November 9, 2010
WASHINGTON, D.C. and PARIS – The United States Holocaust Memorial Museum and the Mémorial de la Shoah are convening an international symposium to assess governments’ current capacities to effectively respond to genocide and mass atrocities and to recommend strategies to enhance international cooperation.
The symposium, attended by leading genocide prevention and human rights officials and experts from around the world, will consist of focused panels examining core issues in genocide prevention, including the latest policy initiatives on both sides of the Atlantic, current threats of mass atrocities, and prospects for greater international cooperation. It will take place at the Mémorial de la Shoah in Paris on November 15, 2010.
The meeting is being held under the patronage of Bernard Kouchner, Foreign Minister of France, who will deliver the closing keynote address. Samantha Power, Senior Director for Multilateral Affairs at the U.S. National Security Council, will deliver the opening address.
“Never before have two Holocaust memorials convened a symposium of this magnitude that will highlight to governments worldwide the importance of genocide prevention,” said U.S. Holocaust Memorial Museum Director Sara J. Bloomfield. “The systematic murder of six million Jews began after eight years of Nazi rule and escalating persecution. The Holocaust was not inevitable and neither is genocide today. We are proud to be working with our French partners to bring together many of the world’s leading experts on this critical topic.”
“The Mémorial de la Shoah is pleased to join with the United States Holocaust Memorial Museum in organizing exceptional symposium on the prevention of genocide and mass atrocities,” said Mémorial de la Shoah Director Jacques Fredj. “Our two institutions, in their respective countries, have led an indefatigable effort both in researching and transmitting the history of the Holocaust. Because other genocides have taken place in the world since the Holocaust, we are working to ensure that the knowledge of one of the most singular crimes in the history of Europe teaches us lessons for the present and future. The international perspectives represented during the symposium and the high-level participants will make clear, I hope the need for urgent action to prevent genocide and mass atrocities.”
Among the speakers are the senior human rights and mass atrocities prevention government officials from Europe and the U.S. They include Stephen Rapp, U.S. Ambassador-at-Large for War Crimes; Francois Zimeray, French Human Rights Ambassador; Markus Löning, German Commissioner for Human Rights Policy and Humanitarian Aid; and Alexandre Fasel, Ambassador, Federal Department of Foreign Affairs, Switzerland.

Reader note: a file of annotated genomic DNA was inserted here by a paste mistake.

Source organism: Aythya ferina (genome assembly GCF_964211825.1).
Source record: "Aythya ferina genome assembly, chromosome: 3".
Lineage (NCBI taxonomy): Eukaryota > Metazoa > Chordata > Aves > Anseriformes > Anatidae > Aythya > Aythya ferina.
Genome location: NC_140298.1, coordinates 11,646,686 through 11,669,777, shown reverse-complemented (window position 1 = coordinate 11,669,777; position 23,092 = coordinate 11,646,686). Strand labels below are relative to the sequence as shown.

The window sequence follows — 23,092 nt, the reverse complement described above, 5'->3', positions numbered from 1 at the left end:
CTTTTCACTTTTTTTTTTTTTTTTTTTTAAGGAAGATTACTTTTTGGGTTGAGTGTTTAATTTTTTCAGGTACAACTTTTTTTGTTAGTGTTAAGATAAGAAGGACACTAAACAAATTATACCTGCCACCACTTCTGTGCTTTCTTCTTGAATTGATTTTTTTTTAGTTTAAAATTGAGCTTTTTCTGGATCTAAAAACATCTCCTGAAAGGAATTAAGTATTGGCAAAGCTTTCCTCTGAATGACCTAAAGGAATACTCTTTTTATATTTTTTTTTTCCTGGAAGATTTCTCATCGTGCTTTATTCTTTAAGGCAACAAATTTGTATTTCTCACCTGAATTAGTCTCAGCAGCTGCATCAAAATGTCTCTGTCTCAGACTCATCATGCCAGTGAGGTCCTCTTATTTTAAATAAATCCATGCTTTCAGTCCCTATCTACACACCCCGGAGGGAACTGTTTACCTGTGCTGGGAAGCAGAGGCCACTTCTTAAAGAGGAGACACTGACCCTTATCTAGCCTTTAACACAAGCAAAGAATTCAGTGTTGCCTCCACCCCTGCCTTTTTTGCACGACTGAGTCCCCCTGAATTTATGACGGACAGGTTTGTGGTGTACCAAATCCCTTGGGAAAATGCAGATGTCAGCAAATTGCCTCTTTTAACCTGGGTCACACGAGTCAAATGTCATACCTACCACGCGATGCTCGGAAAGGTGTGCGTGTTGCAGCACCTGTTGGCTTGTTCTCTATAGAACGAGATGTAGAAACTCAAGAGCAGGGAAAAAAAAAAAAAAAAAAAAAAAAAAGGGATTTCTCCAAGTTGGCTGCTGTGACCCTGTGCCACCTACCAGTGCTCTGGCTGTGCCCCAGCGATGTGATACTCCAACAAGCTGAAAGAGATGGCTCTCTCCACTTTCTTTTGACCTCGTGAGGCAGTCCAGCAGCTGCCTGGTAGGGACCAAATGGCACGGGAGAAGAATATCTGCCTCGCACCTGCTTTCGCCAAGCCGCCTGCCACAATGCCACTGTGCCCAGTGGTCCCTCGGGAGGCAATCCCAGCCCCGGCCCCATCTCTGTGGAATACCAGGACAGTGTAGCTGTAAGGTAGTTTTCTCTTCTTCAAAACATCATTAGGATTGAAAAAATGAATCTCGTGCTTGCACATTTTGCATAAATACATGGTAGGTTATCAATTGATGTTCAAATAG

In addition, a number of experts will gather to discuss current threats of mass atrocities. They include Francis Deng, special adviser to the UN Secretary-General on the Prevention of Genocide; Salih Mahmoud Osman, Sudanese lawyer and human rights advocate; Louise Arbour, President of the International Crisis Group; and Michael Abramowitz, Director of the U.S. Holocaust Memorial Museum’s genocide prevention program; and Piero Fassino, European Union Special Envoy for Burma/Myanmar.
The symposium is inspired in part by the Genocide Prevention Task Force convened by the U.S. Holocaust Memorial Museum, the U.S. Institute of Peace and The American Academy of Diplomacy. One of the recommendations in the Task Force’s final report, Preventing Genocide: A Blueprint for U.S. Policymakers, issued in December 2008, included increasing international cooperation on genocide prevention.
The gathering is being held in cooperation with the American Bar Association Center for Human Rights, the Institute of High Studies on Justice in Paris and the United Nations Regional Information Center in Brussels.
The Shoah* Memorial, which was opened to the public on January 27, 2005, is the largest research, information and awarenessraising centre in Europe on the unprecedented history of thegenocide of the Jews during the Second World War. This museum, documentation centre and place of remembrance, offers an exceptional set of documents and numerous activities inorder to contribute to a better understanding of this period in history.
(*Hebrew word for “catastrophe.”)
A living memorial to the Holocaust, the United States Holocaust Memorial Museum inspires citizens and leaders worldwide to confront hatred, prevent genocide, and promote human dignity. Federal support guarantees the Museum’s permanent place on the National Mall, and its far-reaching educational programs and global impact are made possible by generous donors. For more information, visit www.ushmm.org.
Lieu / Location:
Auditorium Edmond J. Safra
Mémorial de la Shoah
17, rue Geoffroy–l’Asnier
75004 Paris, France